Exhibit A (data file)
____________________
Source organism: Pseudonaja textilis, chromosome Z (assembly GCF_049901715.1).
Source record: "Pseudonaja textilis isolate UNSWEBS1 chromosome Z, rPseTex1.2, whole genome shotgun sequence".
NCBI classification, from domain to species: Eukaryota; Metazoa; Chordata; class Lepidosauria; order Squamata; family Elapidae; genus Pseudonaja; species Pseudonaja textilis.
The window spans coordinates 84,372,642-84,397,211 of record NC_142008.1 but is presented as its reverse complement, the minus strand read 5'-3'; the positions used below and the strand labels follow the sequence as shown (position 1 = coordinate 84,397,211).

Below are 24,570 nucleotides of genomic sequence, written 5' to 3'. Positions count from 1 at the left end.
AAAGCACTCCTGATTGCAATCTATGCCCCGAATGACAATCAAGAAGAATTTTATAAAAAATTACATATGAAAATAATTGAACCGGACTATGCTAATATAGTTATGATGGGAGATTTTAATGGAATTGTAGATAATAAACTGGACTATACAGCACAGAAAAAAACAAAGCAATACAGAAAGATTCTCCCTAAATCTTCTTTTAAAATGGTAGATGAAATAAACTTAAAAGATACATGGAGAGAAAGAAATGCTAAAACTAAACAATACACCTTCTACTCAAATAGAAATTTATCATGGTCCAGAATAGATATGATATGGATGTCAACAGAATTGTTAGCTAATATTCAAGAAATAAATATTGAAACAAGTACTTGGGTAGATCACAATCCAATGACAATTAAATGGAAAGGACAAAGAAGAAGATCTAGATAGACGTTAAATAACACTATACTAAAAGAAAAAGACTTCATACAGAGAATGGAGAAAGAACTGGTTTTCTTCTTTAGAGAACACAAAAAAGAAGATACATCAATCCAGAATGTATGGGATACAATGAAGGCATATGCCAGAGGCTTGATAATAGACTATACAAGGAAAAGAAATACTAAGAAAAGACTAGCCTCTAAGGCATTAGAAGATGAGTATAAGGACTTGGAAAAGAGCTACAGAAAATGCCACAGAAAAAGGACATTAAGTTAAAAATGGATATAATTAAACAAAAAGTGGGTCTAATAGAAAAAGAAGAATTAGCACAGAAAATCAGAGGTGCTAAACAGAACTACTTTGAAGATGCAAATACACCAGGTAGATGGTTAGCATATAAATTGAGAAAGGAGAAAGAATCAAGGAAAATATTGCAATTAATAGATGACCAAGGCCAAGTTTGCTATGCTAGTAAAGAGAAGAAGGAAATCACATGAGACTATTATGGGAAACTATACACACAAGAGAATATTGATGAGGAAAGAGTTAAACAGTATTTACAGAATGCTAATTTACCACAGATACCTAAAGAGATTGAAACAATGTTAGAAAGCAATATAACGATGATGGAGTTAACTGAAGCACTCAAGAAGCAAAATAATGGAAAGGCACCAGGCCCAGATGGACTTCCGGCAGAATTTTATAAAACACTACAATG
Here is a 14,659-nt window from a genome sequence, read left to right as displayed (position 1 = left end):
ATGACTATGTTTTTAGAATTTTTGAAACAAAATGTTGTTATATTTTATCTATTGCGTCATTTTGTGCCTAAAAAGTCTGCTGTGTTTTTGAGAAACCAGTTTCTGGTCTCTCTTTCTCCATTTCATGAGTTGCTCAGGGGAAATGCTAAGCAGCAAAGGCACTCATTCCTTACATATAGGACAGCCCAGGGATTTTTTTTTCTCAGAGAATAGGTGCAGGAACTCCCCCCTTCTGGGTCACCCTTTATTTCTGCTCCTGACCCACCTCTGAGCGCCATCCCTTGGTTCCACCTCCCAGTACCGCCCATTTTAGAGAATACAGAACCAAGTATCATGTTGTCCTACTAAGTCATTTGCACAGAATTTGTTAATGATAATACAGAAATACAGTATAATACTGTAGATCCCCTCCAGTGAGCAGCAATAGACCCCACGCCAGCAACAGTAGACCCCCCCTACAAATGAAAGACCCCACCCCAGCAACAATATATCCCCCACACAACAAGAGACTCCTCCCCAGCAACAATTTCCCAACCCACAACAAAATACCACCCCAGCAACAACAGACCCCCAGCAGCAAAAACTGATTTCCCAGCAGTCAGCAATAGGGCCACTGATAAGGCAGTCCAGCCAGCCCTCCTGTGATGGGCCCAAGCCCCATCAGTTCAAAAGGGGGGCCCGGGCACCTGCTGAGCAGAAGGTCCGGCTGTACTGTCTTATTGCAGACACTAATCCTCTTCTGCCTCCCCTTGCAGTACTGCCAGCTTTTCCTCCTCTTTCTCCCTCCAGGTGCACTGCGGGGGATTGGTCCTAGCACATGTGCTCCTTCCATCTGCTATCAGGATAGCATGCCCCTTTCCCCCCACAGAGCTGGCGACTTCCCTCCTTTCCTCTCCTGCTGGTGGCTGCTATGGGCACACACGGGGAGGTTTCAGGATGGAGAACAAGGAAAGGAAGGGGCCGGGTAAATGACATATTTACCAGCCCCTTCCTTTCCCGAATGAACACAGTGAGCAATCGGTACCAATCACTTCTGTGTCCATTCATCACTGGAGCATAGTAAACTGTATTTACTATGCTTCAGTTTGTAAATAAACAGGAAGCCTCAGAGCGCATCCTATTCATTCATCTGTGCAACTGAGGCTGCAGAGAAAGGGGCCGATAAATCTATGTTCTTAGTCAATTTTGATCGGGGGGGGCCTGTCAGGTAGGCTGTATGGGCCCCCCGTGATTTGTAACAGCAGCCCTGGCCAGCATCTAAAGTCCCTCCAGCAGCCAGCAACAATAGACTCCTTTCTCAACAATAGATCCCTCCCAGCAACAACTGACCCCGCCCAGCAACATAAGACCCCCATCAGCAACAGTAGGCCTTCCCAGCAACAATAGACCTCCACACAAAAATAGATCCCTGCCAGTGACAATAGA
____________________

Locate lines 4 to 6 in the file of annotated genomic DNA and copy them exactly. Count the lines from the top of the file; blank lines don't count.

The window spans coordinates 84,372,642-84,397,211 of record NC_142008.1 but is presented as its reverse complement, the minus strand read 5'-3'; the positions used below and the strand labels follow the sequence as shown (position 1 = coordinate 84,397,211).

Below are 24,570 nucleotides of genomic sequence, written 5' to 3'. Positions count from 1 at the left end.
AAAGCACTCCTGATTGCAATCTATGCCCCGAATGACAATCAAGAAGAATTTTATAAAAAATTACATATGAAAATAATTGAACCGGACTATGCTAATATAGTTATGATGGGAGATTTTAATGGAATTGTAGATAATAAACTGGACTATACAGCACAGAAAAAAACAAAGCAATACAGAAAGATTCTCCCTAAATCTTCTTTTAAAATGGTAGATGAAATAAACTTAAAAGATACATGGAGAGAAAGAAATGCTAAAACTAAACAATACACCTTCTACTCAAATAGAAATTTATCATGGTCCAGAATAGATATGATATGGATGTCAACAGAATTGTTAGCTAATATTCAAGAAATAAATATTGAAACAAGTACTTGGGTAGATCACAATCCAATGACAATTAAATGGAAAGGACAAAGAAGAAGATCTAGATAGACGTTAAATAACACTATACTAAAAGAAAAAGACTTCATACAGAGAATGGAGAAAGAACTGGTTTTCTTCTTTAGAGAACACAAAAAAGAAGATACATCAATCCAGAATGTATGGGATACAATGAAGGCATATGCCAGAGGCTTGATAATAGACTATACAAGGAAAAGAAATACTAAGAAAAGACTAGCCTCTAAGGCATTAGAAGATGAGTATAAGGACTTGGAAAAGAGCTACAGAAAATGCCACAGAAAAAGGACATTAAGTTAAAAATGGATATAATTAAACAAAAAGTGGGTCTAATAGAAAAAGAAGAATTAGCACAGAAAATCAGAGGTGCTAAACAGAACTACTTTGAAGATGCAAATACACCAGGTAGATGGTTAGCATATAAATTGAGAAAGGAGAAAGAATCAAGGAAAATATTGCAATTAATAGATGACCAAGGCCAAGTTTGCTATGCTAGTAAAGAGAAGAAGGAAATCACATGAGACTATTATGGGAAACTATACACACAAGAGAATATTGATGAGGAAAGAGTTAAACAGTATTTACAGAATGCTAATTTACCACAGATACCTAAAGAGATTGAAACAATGTTAGAAAGCAATATAACGATGATGGAGTTAACTGAAGCACTCAAGAAGCAAAATAATGGAAAGGCACCAGGCCCAGATGGACTTCCGGCAGAATTTTATAAAACACTACAATG